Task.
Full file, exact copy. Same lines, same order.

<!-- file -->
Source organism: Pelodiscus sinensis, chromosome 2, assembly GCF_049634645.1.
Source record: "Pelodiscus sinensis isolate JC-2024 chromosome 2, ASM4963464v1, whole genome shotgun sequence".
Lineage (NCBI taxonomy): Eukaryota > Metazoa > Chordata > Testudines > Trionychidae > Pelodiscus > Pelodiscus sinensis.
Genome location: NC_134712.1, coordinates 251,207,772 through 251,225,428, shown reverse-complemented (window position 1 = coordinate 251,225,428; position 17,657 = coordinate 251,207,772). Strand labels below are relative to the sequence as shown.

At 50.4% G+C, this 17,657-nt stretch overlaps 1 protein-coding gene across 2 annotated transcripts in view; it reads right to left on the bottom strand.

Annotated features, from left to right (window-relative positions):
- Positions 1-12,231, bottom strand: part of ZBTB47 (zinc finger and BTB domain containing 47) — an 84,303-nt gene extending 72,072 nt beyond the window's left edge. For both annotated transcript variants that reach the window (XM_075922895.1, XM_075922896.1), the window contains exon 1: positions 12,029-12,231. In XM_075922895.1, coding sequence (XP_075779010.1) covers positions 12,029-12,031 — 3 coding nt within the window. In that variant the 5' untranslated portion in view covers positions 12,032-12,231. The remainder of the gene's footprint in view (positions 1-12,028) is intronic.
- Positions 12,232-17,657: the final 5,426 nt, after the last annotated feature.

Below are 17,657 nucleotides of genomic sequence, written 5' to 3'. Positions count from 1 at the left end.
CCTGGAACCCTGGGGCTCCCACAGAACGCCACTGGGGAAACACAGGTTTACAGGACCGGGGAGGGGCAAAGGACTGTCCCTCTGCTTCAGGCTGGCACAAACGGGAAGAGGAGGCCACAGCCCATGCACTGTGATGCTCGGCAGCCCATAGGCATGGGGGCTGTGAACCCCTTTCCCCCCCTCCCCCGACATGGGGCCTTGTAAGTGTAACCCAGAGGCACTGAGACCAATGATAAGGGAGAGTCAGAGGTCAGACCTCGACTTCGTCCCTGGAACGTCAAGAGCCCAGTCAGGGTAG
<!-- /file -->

Source organism: Pelodiscus sinensis, chromosome 2, assembly GCF_049634645.1.
Source record: "Pelodiscus sinensis isolate JC-2024 chromosome 2, ASM4963464v1, whole genome shotgun sequence".
Lineage (NCBI taxonomy): Eukaryota > Metazoa > Chordata > Testudines > Trionychidae > Pelodiscus > Pelodiscus sinensis.
Genome location: NC_134712.1, coordinates 251,207,772 through 251,225,428, shown reverse-complemented (window position 1 = coordinate 251,225,428; position 17,657 = coordinate 251,207,772). Strand labels below are relative to the sequence as shown.

At 50.4% G+C, this 17,657-nt stretch overlaps 1 protein-coding gene across 2 annotated transcripts in view; it reads right to left on the bottom strand.

Annotated features, from left to right (window-relative positions):
- Positions 1-12,231, bottom strand: part of ZBTB47 (zinc finger and BTB domain containing 47) — an 84,303-nt gene extending 72,072 nt beyond the window's left edge. For both annotated transcript variants that reach the window (XM_075922895.1, XM_075922896.1), the window contains exon 1: positions 12,029-12,231. In XM_075922895.1, coding sequence (XP_075779010.1) covers positions 12,029-12,031 — 3 coding nt within the window. In that variant the 5' untranslated portion in view covers positions 12,032-12,231. The remainder of the gene's footprint in view (positions 1-12,028) is intronic.
- Positions 12,232-17,657: the final 5,426 nt, after the last annotated feature.

Below are 17,657 nucleotides of genomic sequence, written 5' to 3'. Positions count from 1 at the left end.
CCTGGAACCCTGGGGCTCCCACAGAACGCCACTGGGGAAACACAGGTTTACAGGACCGGGGAGGGGCAAAGGACTGTCCCTCTGCTTCAGGCTGGCACAAACGGGAAGAGGAGGCCACAGCCCATGCACTGTGATGCTCGGCAGCCCATAGGCATGGGGGCTGTGAACCCCTTTCCCCCCCTCCCCCGACATGGGGCCTTGTAAGTGTAACCCAGAGGCACTGAGACCAATGATAAGGGAGAGTCAGAGGTCAGACCTCGACTTCGTCCCTGGAACGTCAAGAGCCCAGTCAGGGTAG